Watch the video and you'll hear Worthy talk about the many ways parents can get around going to jail if they can't make the conferences for whatever reason.  She insists that it's only the egregious offenders who will go to jail under this proposal and only after multiple attempts at intervention.  Well, if that's the case, why the hell bother with it?  It's just more red tape.  It doesn't sound like this plan has teeth, nor can it be enforced, ergo, it's a colossal waste of time.

3.  This plan is really just a threat to hold over parents' heads to force them to get involved...


First off, it sounds to me like Worthy thinks any parent who doesn't make it their mission to talk to their kids' teacher(s) is just an irresponsible, apathetic deadbeat.  But there are any number of reasons why parents don't come in for conferences.  Maybe they have to work.  Maybe they don't have a phone or a computer or even a home...  And, of course, maybe they're apathetic.  My point is, threatening these people to get them to care is not likely to be effective.  Holding the threat of jail over their heads will only work with people who care... and those who are really apathetic about their kids probably won't give a shit.  Many of those who really do care probably can't make the meetings because of other obligations.

4.  Police have better things to do and taxpayers have more important things to fund...


We live in a complicated world.  People are struggling to get by.  Police officers have better things to do than arresting parents who miss a parent-teacher conference one too many times.  And those parents who get arrested are going to cost taxpayers money in terms of food, housing, and court costs.  Taxpayer dollars should go to dealing with real criminals.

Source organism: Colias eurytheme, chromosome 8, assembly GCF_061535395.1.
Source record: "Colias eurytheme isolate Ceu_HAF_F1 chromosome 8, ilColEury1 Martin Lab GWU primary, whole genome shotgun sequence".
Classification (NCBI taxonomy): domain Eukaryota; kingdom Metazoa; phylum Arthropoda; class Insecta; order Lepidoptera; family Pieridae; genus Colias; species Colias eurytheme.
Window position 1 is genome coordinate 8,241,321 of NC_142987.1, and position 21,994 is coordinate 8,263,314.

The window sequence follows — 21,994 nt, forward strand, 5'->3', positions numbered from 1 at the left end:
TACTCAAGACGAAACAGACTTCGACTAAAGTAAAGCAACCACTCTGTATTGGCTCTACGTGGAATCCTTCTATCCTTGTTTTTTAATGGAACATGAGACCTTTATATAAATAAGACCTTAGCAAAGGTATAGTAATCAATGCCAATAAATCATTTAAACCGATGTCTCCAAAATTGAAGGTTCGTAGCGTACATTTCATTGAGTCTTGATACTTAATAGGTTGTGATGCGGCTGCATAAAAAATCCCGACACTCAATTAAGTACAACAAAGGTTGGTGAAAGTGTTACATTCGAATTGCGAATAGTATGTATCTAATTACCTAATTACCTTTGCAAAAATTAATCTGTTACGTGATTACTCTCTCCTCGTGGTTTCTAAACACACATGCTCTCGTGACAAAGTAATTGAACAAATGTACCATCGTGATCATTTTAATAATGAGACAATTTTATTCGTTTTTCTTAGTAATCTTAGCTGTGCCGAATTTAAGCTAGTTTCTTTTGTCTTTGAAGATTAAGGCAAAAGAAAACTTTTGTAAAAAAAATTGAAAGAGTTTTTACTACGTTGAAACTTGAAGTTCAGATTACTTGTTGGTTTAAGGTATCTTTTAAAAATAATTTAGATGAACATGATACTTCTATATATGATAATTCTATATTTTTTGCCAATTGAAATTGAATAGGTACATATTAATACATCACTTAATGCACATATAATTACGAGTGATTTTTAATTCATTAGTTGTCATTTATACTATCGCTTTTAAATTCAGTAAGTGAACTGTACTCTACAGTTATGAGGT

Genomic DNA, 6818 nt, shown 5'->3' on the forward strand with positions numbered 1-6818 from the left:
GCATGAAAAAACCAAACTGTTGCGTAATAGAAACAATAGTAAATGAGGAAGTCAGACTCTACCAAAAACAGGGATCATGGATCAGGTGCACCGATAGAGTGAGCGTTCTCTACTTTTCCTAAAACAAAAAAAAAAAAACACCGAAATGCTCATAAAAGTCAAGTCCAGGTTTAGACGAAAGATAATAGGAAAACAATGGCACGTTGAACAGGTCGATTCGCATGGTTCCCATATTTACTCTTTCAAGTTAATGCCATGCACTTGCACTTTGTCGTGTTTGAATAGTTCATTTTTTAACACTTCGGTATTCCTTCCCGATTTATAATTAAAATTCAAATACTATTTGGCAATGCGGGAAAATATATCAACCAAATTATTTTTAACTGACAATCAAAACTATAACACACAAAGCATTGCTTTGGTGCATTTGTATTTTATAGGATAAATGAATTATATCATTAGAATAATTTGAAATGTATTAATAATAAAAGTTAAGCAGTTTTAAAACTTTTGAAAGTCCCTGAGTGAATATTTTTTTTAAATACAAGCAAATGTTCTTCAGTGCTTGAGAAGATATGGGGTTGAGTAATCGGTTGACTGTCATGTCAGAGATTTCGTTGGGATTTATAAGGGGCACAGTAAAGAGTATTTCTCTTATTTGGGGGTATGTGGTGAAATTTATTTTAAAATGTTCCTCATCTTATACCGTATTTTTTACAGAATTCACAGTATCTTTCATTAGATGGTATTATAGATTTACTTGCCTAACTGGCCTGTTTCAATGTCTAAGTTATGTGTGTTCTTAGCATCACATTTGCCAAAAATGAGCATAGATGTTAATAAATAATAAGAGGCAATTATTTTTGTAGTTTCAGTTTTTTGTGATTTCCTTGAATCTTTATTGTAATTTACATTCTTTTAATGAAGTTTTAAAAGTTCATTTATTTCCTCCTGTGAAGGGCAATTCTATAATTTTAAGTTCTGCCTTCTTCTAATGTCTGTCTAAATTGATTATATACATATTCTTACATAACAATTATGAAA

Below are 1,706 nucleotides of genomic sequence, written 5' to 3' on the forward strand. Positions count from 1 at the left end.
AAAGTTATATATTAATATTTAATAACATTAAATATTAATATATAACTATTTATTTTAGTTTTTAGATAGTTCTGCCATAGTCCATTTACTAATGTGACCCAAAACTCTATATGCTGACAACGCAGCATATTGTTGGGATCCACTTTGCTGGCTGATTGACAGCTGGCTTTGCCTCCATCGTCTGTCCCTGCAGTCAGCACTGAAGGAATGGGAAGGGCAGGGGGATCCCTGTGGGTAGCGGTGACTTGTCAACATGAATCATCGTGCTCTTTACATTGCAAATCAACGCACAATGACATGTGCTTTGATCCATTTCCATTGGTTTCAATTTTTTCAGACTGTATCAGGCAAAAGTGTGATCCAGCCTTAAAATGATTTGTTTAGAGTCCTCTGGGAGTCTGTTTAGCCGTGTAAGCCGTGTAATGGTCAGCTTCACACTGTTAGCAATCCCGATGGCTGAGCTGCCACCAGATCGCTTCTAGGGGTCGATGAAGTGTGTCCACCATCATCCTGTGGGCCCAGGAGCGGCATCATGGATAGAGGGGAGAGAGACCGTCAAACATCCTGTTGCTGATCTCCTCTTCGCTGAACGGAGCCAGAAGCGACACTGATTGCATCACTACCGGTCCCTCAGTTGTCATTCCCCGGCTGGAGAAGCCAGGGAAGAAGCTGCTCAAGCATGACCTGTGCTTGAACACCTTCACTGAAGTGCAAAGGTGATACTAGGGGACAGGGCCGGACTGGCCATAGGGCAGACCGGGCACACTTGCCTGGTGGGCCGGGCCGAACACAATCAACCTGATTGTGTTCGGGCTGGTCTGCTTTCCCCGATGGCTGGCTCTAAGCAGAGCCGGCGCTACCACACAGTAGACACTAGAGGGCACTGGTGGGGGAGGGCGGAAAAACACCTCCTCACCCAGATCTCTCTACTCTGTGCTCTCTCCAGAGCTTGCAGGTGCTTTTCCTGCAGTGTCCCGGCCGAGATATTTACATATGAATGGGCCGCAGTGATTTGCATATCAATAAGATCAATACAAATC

5.  Criminalizing parents is not the way to avoid keeping kids out of jail...


First off, most kids depend on their parents for financial support.  So putting their parent(s) in jail for not attending parent-teacher conferences could very well jeopardize that source of support.  A parent could lose their job for being incarcerated.  He or she could then have a hard time finding a new job.  In this economy, it's tough enough for people with clean records to get hired.

Secondly, what do the authorities plan to do with the child whose parent has gone to jail?  What if there's not another parent to look after them?  What if there are no friends or relatives to take care of them?  Are they going to put the child in the "system".  Again, more taxpayer dollars and more potential for neglect and abuse... and perhaps people who might not be the best influence.